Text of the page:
Tuesday, January 16, 2007

Godless Conservatives

When I first read something by that old conservative stalwart William F. Buckley, Jr., I was impressed by how rational and erudite he was. Surely, I thought, this was a rare conservative who didn't need the vulgar displays of Christian piety I had so long associated with conservatism. Then I picked up Buckley's 1951 book God and Man at Yale. Alas, Buckley was as religious as the next conservative.

Imagine my surprise upon reading the conservative Heather McDonald's frustration with the American intertwining of Christianity and conservatism:
"I find it depressing that every organ of conservative opinion reflexively cheers on creationism and intelligent design, while delivering snide pot shots at the Enlightenment. Which of the astounding fruits of empiricism would these Enlightenment-bashers dispense with: the conquest of cholera and other infectious diseases, emergency room medicine, jet travel, or the internet, to name just a handful of the millions of human triumphs that we take for granted?"
Now that's refreshing.

McDonald, a fellow at the conservative think tank the Manhattan Institute, took a stand in the American Conservative last August, "coming out" as an atheist:
"I have heard it said in the last six years that what makes conservatives superior to liberals is their religious faith -- as if morality is impossible without religion and everything is indeed permitted, as the cliché has it. I wonder whether religious conservatives can spot the atheists among them by their deeds or, for that matter, by their political positions. I very much doubt it. Skeptical conservatives do not look into the abyss when they make ethical choices. Their moral sense is as secure as a believer's. They do not need God or the Christian Bible to discover the golden rule and see themselves in others."
Any secular humanist could stand by this statement. Bravo.

But all is not sunny in the world of conservative atheists. How would a conservative argue against gay marriage, for instance, if not with Jesus as backup?

"They view marriage between a man and a woman as the surest way to raise stable, law-abiding children," she writes. That doesn't sound so rational. And it's funny how conservatives think that "law-abiding" is a virtue. Isn't that setting the bar awfully low? At least these kids obey the law. Unlike the kids those gays have.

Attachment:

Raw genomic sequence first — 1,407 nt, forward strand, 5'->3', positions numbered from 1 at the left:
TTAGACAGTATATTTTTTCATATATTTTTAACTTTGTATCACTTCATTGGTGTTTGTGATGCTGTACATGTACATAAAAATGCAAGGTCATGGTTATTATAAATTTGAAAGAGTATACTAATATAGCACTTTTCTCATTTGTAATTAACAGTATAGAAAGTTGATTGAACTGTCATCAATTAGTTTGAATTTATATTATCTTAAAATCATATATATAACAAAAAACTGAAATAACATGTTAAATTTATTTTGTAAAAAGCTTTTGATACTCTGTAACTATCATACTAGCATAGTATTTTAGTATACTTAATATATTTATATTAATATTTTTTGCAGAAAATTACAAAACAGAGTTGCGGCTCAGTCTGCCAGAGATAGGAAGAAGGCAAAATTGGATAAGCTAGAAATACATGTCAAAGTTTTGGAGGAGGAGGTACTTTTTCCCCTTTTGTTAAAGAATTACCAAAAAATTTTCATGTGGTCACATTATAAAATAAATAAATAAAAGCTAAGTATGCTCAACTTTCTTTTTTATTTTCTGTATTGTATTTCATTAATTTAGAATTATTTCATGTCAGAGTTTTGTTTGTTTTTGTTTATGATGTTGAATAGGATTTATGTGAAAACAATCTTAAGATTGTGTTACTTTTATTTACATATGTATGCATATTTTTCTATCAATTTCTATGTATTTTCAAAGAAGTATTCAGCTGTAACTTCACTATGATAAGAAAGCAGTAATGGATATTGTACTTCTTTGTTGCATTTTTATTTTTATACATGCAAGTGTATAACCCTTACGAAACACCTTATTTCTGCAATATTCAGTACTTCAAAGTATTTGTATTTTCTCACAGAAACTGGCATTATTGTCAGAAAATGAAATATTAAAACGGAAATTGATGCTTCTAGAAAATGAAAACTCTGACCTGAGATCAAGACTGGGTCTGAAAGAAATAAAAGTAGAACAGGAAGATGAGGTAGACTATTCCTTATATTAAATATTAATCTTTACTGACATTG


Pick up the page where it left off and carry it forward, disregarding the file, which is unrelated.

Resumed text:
In a strange way, I could always forgive religious conservatives their anti-gay stance because I figured they weren't firing on all pistons, so to speak. They were handicapped by their zealotry. But what's McDonald's excuse?

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1 Comments:

Blogger The Masticator said...

You know what made her turn conservative? It started, she says, with that scourge of English departments across American campuses, deconstruction. Sure, I've had trouble with deconstruction too, you might even say I think it's a dangerous dodge, a lofty diversion from real world questions and an excuse for liberal intellectuals to be disconnected and abstruse. But I didn't turn into a political yahoo.

The next rivet in McDonald's underground bunker was multiculturalism. Oooh, that makes my blood boil. How dare they make us read stuff by minorities. To be fair, a certain academic climate mistakenly put crappy literature on an equal plane with great old stuff for a little while, but the canon ought to be reinvigorated often. And it ought to be questioned. those who disagree with the proposition of questioning one's canons is probably leaning to the right. McDonald was teetering.

She officially became a no-nonsense bootstraps conservative when she saw all those poor people in New York refusing to help themselves. She was a journalist, and she was annoyed by all the blame being passed to racism.

McDonald is one of a most bitter brand of conservatives. She's taken things personally. Like so many conservatives in the last 30 years, nearly everything she says is a reaction to liberal opinion or culture.

Still, there are bright spots in her writing:

"Would I prefer it if our elites had the taste of 18th century aristocratic patrons and were subsidizing the likes of Mozart, Haydn, and Tiepolo, instead of Jeff Koons and Richard Prince? A thousand times, yes! But as much as I yearn to live in a world that could produce such beauty, I have to recognize that this is the best of all possible times to be alive. I don't know how many of us would give up our astounding array of choices, despite their costs above all in family stability, to go back to a time of more restricted individual autonomy."

At least she's reasonable.

11:20 AM  

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